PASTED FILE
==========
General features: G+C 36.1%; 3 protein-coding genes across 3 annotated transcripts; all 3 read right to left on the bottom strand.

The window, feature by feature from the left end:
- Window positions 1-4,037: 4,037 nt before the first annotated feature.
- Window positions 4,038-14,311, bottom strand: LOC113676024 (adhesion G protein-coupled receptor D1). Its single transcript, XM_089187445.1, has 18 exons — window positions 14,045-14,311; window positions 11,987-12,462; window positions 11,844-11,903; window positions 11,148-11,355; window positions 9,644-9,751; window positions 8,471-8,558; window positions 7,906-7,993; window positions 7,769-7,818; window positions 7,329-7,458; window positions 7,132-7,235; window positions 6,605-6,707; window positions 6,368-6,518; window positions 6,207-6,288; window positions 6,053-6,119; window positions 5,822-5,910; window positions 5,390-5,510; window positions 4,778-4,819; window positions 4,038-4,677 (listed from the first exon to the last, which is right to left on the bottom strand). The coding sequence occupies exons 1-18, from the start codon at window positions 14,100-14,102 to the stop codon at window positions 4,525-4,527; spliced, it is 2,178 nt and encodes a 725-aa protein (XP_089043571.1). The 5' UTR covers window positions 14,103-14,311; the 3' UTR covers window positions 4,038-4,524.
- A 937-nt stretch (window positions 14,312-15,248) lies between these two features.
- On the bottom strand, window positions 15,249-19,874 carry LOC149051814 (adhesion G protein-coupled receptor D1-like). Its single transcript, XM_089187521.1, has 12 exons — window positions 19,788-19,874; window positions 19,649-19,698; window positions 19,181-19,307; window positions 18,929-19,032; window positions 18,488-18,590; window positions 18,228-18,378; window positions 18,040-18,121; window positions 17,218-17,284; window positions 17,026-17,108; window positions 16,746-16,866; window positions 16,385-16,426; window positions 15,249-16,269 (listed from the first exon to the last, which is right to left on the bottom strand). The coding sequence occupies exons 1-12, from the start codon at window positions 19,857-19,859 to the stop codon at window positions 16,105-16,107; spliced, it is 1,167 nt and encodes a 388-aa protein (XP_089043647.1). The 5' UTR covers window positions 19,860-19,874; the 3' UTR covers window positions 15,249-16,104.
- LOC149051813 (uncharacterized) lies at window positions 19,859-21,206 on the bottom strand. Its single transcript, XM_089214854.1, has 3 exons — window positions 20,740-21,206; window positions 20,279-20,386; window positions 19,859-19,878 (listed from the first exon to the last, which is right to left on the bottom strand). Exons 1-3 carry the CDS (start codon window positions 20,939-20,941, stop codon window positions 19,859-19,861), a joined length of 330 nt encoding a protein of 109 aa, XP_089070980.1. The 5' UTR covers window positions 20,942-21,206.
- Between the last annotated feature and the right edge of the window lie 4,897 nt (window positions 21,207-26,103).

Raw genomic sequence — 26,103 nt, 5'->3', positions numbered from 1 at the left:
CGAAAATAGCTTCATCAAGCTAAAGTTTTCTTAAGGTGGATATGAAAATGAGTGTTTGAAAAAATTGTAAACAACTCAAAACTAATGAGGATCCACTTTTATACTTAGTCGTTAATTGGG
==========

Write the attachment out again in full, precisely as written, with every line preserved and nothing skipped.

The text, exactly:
General features: G+C 36.1%; 3 protein-coding genes across 3 annotated transcripts; all 3 read right to left on the bottom strand.

The window, feature by feature from the left end:
- Window positions 1-4,037: 4,037 nt before the first annotated feature.
- Window positions 4,038-14,311, bottom strand: LOC113676024 (adhesion G protein-coupled receptor D1). Its single transcript, XM_089187445.1, has 18 exons — window positions 14,045-14,311; window positions 11,987-12,462; window positions 11,844-11,903; window positions 11,148-11,355; window positions 9,644-9,751; window positions 8,471-8,558; window positions 7,906-7,993; window positions 7,769-7,818; window positions 7,329-7,458; window positions 7,132-7,235; window positions 6,605-6,707; window positions 6,368-6,518; window positions 6,207-6,288; window positions 6,053-6,119; window positions 5,822-5,910; window positions 5,390-5,510; window positions 4,778-4,819; window positions 4,038-4,677 (listed from the first exon to the last, which is right to left on the bottom strand). The coding sequence occupies exons 1-18, from the start codon at window positions 14,100-14,102 to the stop codon at window positions 4,525-4,527; spliced, it is 2,178 nt and encodes a 725-aa protein (XP_089043571.1). The 5' UTR covers window positions 14,103-14,311; the 3' UTR covers window positions 4,038-4,524.
- A 937-nt stretch (window positions 14,312-15,248) lies between these two features.
- On the bottom strand, window positions 15,249-19,874 carry LOC149051814 (adhesion G protein-coupled receptor D1-like). Its single transcript, XM_089187521.1, has 12 exons — window positions 19,788-19,874; window positions 19,649-19,698; window positions 19,181-19,307; window positions 18,929-19,032; window positions 18,488-18,590; window positions 18,228-18,378; window positions 18,040-18,121; window positions 17,218-17,284; window positions 17,026-17,108; window positions 16,746-16,866; window positions 16,385-16,426; window positions 15,249-16,269 (listed from the first exon to the last, which is right to left on the bottom strand). The coding sequence occupies exons 1-12, from the start codon at window positions 19,857-19,859 to the stop codon at window positions 16,105-16,107; spliced, it is 1,167 nt and encodes a 388-aa protein (XP_089043647.1). The 5' UTR covers window positions 19,860-19,874; the 3' UTR covers window positions 15,249-16,104.
- LOC149051813 (uncharacterized) lies at window positions 19,859-21,206 on the bottom strand. Its single transcript, XM_089214854.1, has 3 exons — window positions 20,740-21,206; window positions 20,279-20,386; window positions 19,859-19,878 (listed from the first exon to the last, which is right to left on the bottom strand). Exons 1-3 carry the CDS (start codon window positions 20,939-20,941, stop codon window positions 19,859-19,861), a joined length of 330 nt encoding a protein of 109 aa, XP_089070980.1. The 5' UTR covers window positions 20,942-21,206.
- Between the last annotated feature and the right edge of the window lie 4,897 nt (window positions 21,207-26,103).

Raw genomic sequence — 26,103 nt, 5'->3', positions numbered from 1 at the left:
CGAAAATAGCTTCATCAAGCTAAAGTTTTCTTAAGGTGGATATGAAAATGAGTGTTTGAAAAAATTGTAAACAACTCAAAACTAATGAGGATCCACTTTTATACTTAGTCGTTAATTGGG